by Italo Calvino, translated by William Weaver
Harcourt Brace Jovanovich/A Helen and Kurt Wolff Book, 130 pp., $4.95 (paper)
Six Memos for the Next Millennium
by Italo Calvino, translated by Patrick Creagh
Harvard University Press, 144 pp., $12.95
In the courtroom of the literary journal, book reviewers should rarely be permitted to plead the ineffable. As a general rule of advocacy, paragraphs that begin It is impossible to describe the pleasures…or No mere summation can…should be strictly debarred. And yet what is a reviewer to do with a writer like Italo Calvino, whose books with such fine, lawless abandon seem to leap free of all critical regimentation, eluding equally any easy condensation or categorizing? How, for example, is one to do justice to a book like Cosmicomics (1965), that endlessly inventive re-creation of our myths of Creation, whose main character, one Qfwfq by name, remembers the passing of the dinosaurs? One might matter-of-factly point out that it’s the sort of book that contains a sparklingly comic domestic argument taking place moments before the solar system is born and an affecting account of the first queasy stirrings of love in a Carboniferous protoreptile. But this is only a covert variation on the ineffability plea.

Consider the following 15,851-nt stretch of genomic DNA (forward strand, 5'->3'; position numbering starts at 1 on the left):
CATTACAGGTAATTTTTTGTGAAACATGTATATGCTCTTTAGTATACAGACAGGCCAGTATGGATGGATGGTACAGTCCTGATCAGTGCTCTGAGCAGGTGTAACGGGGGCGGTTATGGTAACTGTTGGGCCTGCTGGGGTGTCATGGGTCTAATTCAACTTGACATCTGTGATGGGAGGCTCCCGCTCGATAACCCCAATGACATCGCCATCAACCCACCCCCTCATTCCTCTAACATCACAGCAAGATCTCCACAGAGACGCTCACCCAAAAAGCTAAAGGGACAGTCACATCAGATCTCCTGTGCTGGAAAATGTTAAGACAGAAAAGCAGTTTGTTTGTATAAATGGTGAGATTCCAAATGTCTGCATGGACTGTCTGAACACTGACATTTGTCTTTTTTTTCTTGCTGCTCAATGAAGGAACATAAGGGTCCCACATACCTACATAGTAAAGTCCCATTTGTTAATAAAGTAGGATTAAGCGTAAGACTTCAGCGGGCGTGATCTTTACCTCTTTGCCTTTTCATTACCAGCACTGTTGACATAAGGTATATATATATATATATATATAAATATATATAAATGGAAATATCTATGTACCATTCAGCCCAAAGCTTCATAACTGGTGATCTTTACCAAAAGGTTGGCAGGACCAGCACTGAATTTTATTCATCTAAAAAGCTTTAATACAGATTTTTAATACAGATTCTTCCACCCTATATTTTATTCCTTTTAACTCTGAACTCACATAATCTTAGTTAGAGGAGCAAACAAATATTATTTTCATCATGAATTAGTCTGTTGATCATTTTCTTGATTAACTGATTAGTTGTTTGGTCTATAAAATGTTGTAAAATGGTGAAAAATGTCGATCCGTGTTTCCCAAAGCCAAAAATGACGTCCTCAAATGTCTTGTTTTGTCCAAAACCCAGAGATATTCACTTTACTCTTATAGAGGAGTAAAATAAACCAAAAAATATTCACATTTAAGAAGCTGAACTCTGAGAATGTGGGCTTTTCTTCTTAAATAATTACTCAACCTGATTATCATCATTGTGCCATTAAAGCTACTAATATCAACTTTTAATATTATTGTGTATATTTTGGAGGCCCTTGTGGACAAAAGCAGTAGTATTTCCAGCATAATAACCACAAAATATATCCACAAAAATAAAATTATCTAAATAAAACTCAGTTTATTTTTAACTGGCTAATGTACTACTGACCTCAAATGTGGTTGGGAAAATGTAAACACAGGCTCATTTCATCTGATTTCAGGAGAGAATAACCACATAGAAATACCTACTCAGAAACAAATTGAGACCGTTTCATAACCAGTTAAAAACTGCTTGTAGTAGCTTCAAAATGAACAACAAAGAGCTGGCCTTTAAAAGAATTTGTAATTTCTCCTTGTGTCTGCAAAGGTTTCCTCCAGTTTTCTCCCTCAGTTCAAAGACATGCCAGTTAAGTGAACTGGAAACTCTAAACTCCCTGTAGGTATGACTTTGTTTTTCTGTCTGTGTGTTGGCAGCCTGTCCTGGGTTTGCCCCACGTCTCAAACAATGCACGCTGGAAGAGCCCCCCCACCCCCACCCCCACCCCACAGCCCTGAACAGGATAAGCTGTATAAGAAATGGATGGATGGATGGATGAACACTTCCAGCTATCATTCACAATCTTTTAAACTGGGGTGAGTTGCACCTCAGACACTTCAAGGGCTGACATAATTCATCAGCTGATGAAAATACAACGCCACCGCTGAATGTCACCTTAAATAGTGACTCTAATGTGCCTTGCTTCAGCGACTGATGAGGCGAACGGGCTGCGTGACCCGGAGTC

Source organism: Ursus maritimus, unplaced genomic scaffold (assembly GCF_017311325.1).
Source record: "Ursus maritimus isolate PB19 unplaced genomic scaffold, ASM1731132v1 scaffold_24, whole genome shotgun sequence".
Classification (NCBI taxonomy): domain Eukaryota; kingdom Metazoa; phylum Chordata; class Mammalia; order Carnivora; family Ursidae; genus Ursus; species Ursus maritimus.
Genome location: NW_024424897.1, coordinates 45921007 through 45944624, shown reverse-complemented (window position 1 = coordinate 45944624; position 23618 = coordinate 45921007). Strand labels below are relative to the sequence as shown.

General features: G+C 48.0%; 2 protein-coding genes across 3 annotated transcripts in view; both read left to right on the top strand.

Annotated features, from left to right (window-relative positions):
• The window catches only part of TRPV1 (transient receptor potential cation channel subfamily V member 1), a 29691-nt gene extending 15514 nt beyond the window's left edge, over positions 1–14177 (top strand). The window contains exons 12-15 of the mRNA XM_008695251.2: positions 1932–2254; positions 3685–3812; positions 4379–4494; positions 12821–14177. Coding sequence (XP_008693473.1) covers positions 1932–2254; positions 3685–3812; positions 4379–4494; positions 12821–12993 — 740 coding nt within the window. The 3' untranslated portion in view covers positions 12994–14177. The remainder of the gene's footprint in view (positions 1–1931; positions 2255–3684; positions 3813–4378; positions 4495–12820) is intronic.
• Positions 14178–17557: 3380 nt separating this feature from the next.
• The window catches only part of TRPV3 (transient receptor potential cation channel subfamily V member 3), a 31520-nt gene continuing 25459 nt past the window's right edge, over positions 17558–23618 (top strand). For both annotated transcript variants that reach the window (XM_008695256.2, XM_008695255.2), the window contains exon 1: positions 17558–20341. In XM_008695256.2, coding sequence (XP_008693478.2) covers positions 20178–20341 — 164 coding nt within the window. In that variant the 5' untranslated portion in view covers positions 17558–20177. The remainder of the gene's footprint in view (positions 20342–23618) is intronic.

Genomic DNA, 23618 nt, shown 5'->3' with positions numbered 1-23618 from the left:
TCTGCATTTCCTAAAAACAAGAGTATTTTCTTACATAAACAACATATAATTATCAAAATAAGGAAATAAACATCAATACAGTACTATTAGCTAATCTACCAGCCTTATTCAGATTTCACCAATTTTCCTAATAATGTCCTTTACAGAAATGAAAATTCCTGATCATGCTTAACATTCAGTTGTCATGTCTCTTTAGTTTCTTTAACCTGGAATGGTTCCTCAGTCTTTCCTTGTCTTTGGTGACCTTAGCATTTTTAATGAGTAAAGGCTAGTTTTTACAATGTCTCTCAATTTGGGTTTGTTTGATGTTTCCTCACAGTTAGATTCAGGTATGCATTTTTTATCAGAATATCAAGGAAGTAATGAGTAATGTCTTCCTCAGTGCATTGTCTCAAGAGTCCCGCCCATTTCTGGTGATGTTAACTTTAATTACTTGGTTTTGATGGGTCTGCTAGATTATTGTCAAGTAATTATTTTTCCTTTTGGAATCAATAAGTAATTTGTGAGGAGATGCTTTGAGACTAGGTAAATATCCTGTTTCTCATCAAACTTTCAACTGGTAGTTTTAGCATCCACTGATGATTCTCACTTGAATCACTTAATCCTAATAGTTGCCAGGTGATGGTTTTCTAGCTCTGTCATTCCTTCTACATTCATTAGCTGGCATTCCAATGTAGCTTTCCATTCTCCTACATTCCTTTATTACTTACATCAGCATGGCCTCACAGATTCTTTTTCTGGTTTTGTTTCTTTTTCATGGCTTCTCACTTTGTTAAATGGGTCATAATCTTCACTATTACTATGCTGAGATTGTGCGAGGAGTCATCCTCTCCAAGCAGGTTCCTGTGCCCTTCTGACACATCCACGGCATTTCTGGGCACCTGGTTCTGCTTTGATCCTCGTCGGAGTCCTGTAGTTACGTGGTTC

Of course to be tongue-tied can itself prove a pleasure, particularly in regard to an author who wrote at such eloquent length about the meanings and richnesses of silence. Those same complexities that make his work so difficult to describe are often what make it so rewarding to read. And a state of quiet gratitude might seem especially appropriate now, not so long after his death, which came on September 19, 1985 at the age of sixty-one—the result of a stroke that had left him in a coma for a week. But while his loss is cause for universal mourning, his many books—now that he has slipped into a silence that does indeed look eloquent—call anew for celebration.
The special difficulties that a critic encounters when dealing with Calvino are only enhanced in the case of Mr. Palomar, the last of his novels. Whenever an author dies prematurely and unexpectedly, as Calvino did, his last work is often lent a wholly extrinsic and yet all-but-ineradicable sense of fatefulness. A reader will detect everywhere in its pages premonitions of mortality and attempts at a final summing up. And yet even while a conscientious reader will resist such temptations, Mr. Palomar contains hints of a ghostly prescience which are not easily dismissed. Its last chapter is entitled “Learning to be dead.” The book has an autumnal, conclusive feel that can scarcely be a result of the mere timing of its appearance. Although Calvino during the last years of his life remained both an unflaggingly vigorous writer and a man apparently blessed with sound physical health, the book echoes with the tolling tones of a last will and testament.
The Mr. (first name unknown) Palomar of Mr. Palomar provides a puzzling hero to a puzzling book. We learn nothing about his origins, and of his last name only that “perhaps because he bears the same name as a famous observatory, [he] can boast some friendships among astronomers.” Little else about him can …